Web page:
FMCSA urged to ‘move swiftly’ on mandatory electronic diaries

By: Brad Gardner


American trucking lobby wants the country's heavy vehicle regulator to move fast on mandating electronic work diaries.

FMCSA urged to ‘move swiftly’ on mandatory electronic diaries
The ATA believes electronic work diaries will improve road safety in the US.

 

America's chief trucking lobby group is urging the country's heavy vehicle regulator to "move swiftly" in mandating electronic work diaries for truck drivers.

While Australia is planning to make the diaries voluntary by as early as next year, there is strong support in the US for the devices to be compulsory.

In a recent submission filed with the agency regulating the US trucking industry, the Federal Motor Carrier Safety Administration (FMCSA), the ATA urged it to quickly issue a mandate for drivers to use the diaries to monitor their compliance with fatigue management regulations.

"ATA supports laws and regulations mandating the installation and use of Electronic Logging Devices (ELD) for recording drivers hours of service," the ATA writes in its submission.

"ATA is confident that such devices will improve compliance with the hours of service regulations...ATA urges FMCSA to move swiftly to issue a final rule mandating ELD use, but not so swiftly as to make the rule vulnerable to inevitable legal challenges."

The ATA anticipates it may be up to three years until the devices are imposed on trucking operators but adds that the deadline may be pushed out even further depending on the legislative process.

"Realistically, it will probably take the agency at least one full year to issue a final rule and the subsequent deadline for device adoption will likely be two years thereafter. In other words, fleets will not be required to install these devices for at least three years," it says.

"In fact, delays in the regulatory process and potential litigation over the rule could delay an adoption deadline even further."

The ATA says the FMCSA, in the meantime, should provide incentives to the trucking industry to adopt electronic work diaries voluntarily.

This includes allowing operators with existing devices to continue using them for the remainder of the service life of the vehicles in which they were installed even after government-approved units are mandated.

The ATA says the move will encourage voluntary adoption and not penalise early adopters of the technology. 

"We know these devices can improve safety, so it makes sense for FMCSA to do all they can to encourage adoption of electronic logging devices," ATA president and CEO Bill Graves says.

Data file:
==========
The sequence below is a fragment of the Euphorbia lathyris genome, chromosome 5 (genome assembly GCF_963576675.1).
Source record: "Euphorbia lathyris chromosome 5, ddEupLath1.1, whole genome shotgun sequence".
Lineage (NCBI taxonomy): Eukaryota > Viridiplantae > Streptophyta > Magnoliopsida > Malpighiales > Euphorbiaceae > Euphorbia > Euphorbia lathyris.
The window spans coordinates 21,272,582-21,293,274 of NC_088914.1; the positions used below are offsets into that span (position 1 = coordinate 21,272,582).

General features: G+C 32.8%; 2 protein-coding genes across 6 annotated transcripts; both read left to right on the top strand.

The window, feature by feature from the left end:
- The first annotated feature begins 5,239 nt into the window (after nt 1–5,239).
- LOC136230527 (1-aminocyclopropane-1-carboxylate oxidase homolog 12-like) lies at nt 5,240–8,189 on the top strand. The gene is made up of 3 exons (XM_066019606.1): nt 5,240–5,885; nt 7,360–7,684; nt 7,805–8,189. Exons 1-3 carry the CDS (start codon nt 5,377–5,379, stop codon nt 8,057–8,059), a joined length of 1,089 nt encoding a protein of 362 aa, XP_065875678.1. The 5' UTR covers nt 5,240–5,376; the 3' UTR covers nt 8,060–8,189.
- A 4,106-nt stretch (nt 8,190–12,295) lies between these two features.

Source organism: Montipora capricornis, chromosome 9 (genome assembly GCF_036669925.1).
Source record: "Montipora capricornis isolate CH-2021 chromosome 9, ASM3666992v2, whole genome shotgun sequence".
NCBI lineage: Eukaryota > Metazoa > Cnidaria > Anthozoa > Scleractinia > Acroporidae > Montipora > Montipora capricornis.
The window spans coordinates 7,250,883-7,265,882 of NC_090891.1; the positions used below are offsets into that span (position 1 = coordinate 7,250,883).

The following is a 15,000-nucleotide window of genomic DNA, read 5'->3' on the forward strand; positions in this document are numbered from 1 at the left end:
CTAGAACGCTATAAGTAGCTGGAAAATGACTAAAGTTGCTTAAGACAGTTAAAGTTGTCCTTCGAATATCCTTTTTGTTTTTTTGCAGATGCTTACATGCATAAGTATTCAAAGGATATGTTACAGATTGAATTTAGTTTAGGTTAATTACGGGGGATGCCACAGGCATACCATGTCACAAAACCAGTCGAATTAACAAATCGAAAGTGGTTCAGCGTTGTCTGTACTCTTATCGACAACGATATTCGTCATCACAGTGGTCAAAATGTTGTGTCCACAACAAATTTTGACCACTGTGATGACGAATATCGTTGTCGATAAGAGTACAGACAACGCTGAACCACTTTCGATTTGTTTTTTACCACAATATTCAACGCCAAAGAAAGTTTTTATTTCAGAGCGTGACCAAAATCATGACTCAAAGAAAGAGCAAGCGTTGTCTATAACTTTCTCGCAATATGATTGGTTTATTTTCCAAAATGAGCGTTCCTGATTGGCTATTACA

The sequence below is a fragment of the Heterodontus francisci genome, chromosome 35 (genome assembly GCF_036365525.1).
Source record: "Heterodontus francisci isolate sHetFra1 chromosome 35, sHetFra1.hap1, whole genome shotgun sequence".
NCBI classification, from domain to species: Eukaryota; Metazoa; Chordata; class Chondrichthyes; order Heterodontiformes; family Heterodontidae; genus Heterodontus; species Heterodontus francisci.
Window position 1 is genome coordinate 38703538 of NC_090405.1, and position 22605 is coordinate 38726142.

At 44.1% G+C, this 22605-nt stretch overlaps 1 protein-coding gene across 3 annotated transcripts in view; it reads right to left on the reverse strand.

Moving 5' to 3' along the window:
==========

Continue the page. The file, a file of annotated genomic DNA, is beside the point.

The FMCSA has proposed limiting the use of existing devices to two years after mandatory diaries are introduced but the ATA says the measure will have "a chilling effect on voluntary adoption".

It says operators are concerned their devices will become obsolete by the time the two-year grace period ends, leading them to question if investing in the technology early on is worth it.

The FMCSA says many of the devices being used today will be capable of being compliant once they receive a simple and inexpensive software upgrade.

"However, fleets have their doubts and will not know if this will be possible until after the final rule is published," the ATA's submission says.

"Given the uncertainty that their hardware may become obsolete or that a mandatory system upgrade will be costly, fleets will undoubtedly have second thoughts about making an early investment in ELDs."

The ATA adds that operators should be able to edit records and that a driver's licence number should be used as their electronic work diary identification number.

In Australia, transport ministers have supported the introduction of the devices to provide drivers and companies with an alternative to using paper work diaries.

Policy makers believe the highly-accurate electronic diaries, which can record information on a second-by-second basis, will help improve compliance with fatigue management regulations while saving drivers the hassle of filling out a paper diary.

National Transport Commissioner (NTC) CEO Paul Retter told attendees of this year's Australian Livestock and Rural Transporters Association (ALRTA) conference he expected the devices to be introduced from next year or 2016.

 

 

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